Complementary therapy is known by many different terms, including alternative therapy, alternative medicine, holistic therapy and traditional medicine. A wide range of treatments exists under the umbrella term of “complementary therapy”. Each treatment has its own unique theory and practice, which makes it difficult to offer a blanket definition. Perhaps a simple definition can be reached by comparing the philosophy of complementary therapies with that of modern (conventional) medicine.


Historically, modern medicine evolved out of an assumption that the mind and body are separate. Disease and illness were viewed as mechanical breakdowns and, generally, it was these breakdowns and the symptoms they caused that were treated. Complementary therapies aim to treat the entire person, not just the symptoms. Today, the gap between conventional medicine and complementary therapies is blurred. In the same way as modern medicine, many complimentary therapies are based on anatomy and physiology. In recent years modern medicine has widened its scope to include a more holistic approach to healthcare and has adopted therapies that originated in complementary medicine. You don’t always have to choose between conventional medicine and your preferred complementary therapy. They can often work well alongside each other.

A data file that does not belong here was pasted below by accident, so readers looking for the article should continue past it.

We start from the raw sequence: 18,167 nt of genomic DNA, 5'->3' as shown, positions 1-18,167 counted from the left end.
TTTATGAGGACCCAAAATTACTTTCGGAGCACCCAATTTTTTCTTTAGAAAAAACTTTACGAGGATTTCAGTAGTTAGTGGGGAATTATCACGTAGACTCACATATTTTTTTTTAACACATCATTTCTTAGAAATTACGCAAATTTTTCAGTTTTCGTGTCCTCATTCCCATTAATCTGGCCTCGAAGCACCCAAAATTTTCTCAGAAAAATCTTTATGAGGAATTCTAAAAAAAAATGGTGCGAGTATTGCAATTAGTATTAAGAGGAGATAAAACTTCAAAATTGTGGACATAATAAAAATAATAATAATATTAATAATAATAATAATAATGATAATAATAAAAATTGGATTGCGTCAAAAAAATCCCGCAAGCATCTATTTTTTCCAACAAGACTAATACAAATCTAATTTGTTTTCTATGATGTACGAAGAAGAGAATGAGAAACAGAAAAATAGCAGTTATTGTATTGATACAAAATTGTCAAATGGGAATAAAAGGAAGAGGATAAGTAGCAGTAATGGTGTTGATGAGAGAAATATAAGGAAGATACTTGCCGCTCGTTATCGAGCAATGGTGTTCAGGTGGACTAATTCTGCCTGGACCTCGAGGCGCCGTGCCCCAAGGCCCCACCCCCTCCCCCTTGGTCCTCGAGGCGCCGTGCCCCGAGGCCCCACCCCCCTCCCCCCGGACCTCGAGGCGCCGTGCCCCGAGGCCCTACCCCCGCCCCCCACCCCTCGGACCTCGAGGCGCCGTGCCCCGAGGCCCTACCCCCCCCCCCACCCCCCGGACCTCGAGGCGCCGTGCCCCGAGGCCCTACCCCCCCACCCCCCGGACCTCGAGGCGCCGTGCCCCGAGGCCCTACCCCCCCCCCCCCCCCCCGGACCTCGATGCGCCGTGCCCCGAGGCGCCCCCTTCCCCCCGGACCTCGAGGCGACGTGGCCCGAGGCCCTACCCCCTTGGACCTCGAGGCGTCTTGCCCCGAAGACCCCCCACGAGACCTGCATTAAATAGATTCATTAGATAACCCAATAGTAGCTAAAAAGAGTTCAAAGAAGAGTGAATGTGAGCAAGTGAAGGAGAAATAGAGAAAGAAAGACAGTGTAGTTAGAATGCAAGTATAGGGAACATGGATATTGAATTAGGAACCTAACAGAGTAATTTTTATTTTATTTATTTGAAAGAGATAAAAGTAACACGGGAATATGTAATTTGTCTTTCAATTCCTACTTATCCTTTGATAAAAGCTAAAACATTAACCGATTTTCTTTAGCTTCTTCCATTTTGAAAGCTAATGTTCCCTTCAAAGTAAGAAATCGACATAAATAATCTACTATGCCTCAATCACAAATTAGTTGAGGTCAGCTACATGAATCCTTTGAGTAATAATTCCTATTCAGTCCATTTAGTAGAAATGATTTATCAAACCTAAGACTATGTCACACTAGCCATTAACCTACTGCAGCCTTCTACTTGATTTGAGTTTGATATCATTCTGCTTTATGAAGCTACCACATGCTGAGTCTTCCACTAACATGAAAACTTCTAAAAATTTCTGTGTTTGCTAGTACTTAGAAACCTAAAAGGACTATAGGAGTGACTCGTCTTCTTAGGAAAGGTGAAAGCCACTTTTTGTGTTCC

Philosophies of complementary therapies

Complementary therapies tend to share a few core beliefs, including:

  • Illness occurs if the body is out of balance
  • The body can heal itself and can maintain a healthy state if given the right conditions
  • The whole person should be treated, not just the disease or the symptoms
  • The gentlest therapies must be tried first before harsher ones
  • There is no quick fix, since healing and balance take time
  • Natural products are preferable to synthetic ones
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